If you’re a joint-venture
real estate investor, chances are the majority of your deals have been leveraged alongside family and friends – people that know and trust you. After most of my own capital was tied up in my real estate assets, I was able to put together several successful deals this way. As my investors, my family and friends got very good returns through their passive ownership of my properties, which was very gratifying. As I continued to build a track record, more and more members of my inner circle began to invest through me. Eventually though, I had exhausted all of the money that I could reasonably get from the people I knew. Investing had me hooked. I absolutely loved the game and was not willing to allow any hurdle to stop me from venturing forward on my path to financial freedom. There was only one thing to do; it was time to harness the true power of other people’s money (what I like to call OPM), by forming joint-venture partnerships with people I didn’t even know.
I began setting up a booth at teachers’ conventions as an exhibitor. I chatted with teachers about how passive real estate investment was a much better way to generate wealth than putting money in the stock market. I did OK with the teachers, but quickly realized that I might have more success if I was marketing to people with a higher net worth. I focused on targeting the dental industry. I went to their conventions, put on “lunch and learns,” and sponsored their golf tournaments. This tactic worked effectively and I was able to build up a solid investor base that allowed me to acquire some very lucrative properties. People only invest if they like and trust you. Period.
So, how can you make someone trust you enough to invest with you (aside from your charming personality and good looks, of course)? The best book I’ve ever read on real estate investing was Guide to Investing by Robert Kiyosaki. The book provides phenomenal insights on the close relationship between entrepreneurship and investing. Kiyosaki discusses how the most successful investors on the planet have all owned their own business at some point, and how the lessons learned through entrepreneurship lead to smart investment decisions down the road. If you’re going to convince people you don’t know to invest with you, you’re going to have to transform your interest in real estate into a proper business.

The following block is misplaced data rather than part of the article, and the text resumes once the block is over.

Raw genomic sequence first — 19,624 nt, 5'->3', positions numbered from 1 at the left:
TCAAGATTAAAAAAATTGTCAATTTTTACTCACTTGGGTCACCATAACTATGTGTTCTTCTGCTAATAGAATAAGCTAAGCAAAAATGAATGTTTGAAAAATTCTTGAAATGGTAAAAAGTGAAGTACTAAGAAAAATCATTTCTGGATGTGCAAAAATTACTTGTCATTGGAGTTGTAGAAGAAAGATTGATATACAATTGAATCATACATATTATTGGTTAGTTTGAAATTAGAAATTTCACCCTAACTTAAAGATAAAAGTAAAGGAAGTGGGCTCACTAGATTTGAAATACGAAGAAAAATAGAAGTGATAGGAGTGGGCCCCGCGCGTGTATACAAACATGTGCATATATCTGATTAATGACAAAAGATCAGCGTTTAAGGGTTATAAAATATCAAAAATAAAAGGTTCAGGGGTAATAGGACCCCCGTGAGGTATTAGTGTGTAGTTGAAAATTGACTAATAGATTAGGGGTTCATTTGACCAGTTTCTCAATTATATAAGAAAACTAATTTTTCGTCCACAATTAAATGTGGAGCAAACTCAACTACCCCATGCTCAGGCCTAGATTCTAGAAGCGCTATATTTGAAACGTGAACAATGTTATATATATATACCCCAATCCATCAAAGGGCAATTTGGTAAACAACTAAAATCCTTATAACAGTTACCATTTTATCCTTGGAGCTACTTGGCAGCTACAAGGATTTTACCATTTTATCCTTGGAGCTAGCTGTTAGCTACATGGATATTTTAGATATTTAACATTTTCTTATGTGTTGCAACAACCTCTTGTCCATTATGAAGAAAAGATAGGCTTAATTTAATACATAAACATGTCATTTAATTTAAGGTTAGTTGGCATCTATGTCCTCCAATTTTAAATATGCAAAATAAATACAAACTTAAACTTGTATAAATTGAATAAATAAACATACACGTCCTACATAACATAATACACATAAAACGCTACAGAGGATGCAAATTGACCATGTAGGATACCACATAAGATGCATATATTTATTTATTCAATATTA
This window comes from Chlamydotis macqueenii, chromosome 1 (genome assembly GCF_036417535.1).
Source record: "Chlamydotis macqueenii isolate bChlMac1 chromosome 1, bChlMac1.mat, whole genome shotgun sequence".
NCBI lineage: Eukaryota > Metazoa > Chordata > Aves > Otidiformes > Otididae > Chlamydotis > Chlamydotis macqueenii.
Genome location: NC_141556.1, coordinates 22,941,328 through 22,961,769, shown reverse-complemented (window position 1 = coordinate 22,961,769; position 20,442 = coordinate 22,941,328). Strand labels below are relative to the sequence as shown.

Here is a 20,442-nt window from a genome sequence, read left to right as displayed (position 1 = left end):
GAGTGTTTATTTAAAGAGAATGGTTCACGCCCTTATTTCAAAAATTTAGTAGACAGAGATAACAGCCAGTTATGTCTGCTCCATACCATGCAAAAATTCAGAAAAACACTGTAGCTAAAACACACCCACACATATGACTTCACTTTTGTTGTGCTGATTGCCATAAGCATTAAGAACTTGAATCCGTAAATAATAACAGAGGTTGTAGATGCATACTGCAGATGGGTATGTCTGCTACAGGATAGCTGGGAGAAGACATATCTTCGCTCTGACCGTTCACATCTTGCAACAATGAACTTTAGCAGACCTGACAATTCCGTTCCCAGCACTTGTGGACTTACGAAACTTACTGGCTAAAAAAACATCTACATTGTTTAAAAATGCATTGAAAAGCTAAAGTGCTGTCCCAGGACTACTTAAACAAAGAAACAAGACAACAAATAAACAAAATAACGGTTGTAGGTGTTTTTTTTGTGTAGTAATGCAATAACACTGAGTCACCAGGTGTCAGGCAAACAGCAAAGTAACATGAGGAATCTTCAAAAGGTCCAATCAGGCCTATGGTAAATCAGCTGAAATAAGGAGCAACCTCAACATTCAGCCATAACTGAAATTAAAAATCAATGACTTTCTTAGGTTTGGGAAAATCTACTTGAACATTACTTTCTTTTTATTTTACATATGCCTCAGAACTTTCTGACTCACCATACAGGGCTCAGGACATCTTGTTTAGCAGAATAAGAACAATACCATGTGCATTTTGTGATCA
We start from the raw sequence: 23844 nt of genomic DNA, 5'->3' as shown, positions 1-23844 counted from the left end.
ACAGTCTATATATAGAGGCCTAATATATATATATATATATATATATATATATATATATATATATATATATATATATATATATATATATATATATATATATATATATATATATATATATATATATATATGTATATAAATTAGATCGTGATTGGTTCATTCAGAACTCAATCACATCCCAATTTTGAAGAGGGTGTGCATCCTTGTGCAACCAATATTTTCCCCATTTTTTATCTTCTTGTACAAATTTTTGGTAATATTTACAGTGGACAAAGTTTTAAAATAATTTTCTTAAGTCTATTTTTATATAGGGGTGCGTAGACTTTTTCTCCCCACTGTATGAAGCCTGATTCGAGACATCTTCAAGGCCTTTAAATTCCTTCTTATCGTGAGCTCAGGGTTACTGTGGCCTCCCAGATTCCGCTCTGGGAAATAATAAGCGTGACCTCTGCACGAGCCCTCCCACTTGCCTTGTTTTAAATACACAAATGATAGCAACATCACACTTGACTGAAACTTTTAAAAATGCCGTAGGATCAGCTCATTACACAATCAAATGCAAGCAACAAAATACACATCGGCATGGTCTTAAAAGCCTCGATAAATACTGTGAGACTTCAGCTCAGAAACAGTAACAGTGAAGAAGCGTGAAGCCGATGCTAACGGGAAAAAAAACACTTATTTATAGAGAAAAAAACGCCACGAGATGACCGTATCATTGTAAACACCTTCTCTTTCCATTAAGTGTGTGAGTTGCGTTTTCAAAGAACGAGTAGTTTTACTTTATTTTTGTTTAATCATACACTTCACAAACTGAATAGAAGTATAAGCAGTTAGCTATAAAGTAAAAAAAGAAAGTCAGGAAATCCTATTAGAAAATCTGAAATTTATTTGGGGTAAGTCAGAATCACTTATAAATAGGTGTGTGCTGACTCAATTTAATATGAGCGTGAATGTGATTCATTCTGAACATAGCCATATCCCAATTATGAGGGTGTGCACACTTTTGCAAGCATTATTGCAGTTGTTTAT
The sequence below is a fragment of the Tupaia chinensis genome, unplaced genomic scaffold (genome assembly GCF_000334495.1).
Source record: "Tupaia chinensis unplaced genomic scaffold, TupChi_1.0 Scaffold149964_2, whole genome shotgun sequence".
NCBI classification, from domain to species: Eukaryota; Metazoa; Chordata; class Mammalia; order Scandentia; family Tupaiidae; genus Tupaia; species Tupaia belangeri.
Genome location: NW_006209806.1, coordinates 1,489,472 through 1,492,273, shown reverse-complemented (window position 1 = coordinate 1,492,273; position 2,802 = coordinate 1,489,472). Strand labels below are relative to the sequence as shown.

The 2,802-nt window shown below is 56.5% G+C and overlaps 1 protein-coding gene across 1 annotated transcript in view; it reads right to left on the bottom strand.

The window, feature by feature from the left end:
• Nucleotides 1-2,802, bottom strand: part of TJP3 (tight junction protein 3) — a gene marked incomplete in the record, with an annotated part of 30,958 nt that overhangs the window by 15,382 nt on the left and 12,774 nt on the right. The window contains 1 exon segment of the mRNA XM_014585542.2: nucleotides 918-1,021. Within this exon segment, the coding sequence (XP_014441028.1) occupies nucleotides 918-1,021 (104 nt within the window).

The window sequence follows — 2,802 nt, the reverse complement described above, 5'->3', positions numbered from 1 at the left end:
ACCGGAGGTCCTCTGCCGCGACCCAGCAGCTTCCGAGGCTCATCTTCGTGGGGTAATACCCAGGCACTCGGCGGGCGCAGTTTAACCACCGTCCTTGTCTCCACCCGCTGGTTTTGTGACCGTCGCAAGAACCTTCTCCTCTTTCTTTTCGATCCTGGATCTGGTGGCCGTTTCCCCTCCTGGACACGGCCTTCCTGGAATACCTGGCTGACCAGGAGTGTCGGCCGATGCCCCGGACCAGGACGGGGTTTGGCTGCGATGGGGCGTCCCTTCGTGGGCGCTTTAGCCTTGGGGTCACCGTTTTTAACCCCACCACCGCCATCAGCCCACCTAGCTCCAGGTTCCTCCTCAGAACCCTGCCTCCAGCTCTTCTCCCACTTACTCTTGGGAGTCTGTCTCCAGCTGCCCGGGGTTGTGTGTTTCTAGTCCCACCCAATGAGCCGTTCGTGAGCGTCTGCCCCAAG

In 1997, at the age of 30, I decided to develop a business plan for my joint-venture real estate company. Here are eight key tips that helped me succeed:
8 Tips for winning over investors
Make your mission as clear and concise as possible. Since you’re trying to attract investors, be sure to mention the WIIFM (What’s in it for me?) factor. Example: Our mission is to acquire clean, affordable housing that yields above-average returns for investors.
In real estate, your team consists of lawyers, accountants, property managers, Realtors, etc. If you lack experience personally, as I did when I got into the OPM game, draw upon the collective experience of your team. If you only have six months of experience in real estate, don’t mention this to potential investors. Instead, tell them how much experience your entire team has. Example: Our team of expert lawyers, accountants, property managers and Realtors has over 60 years of experience in putting together successful joint-venture real estate opportunities.
As the leader, it’s incumbent upon you to identify any weaknesses you may have and take the steps to correct them. There are many leadership courses available that really helped me during the formative years of my career.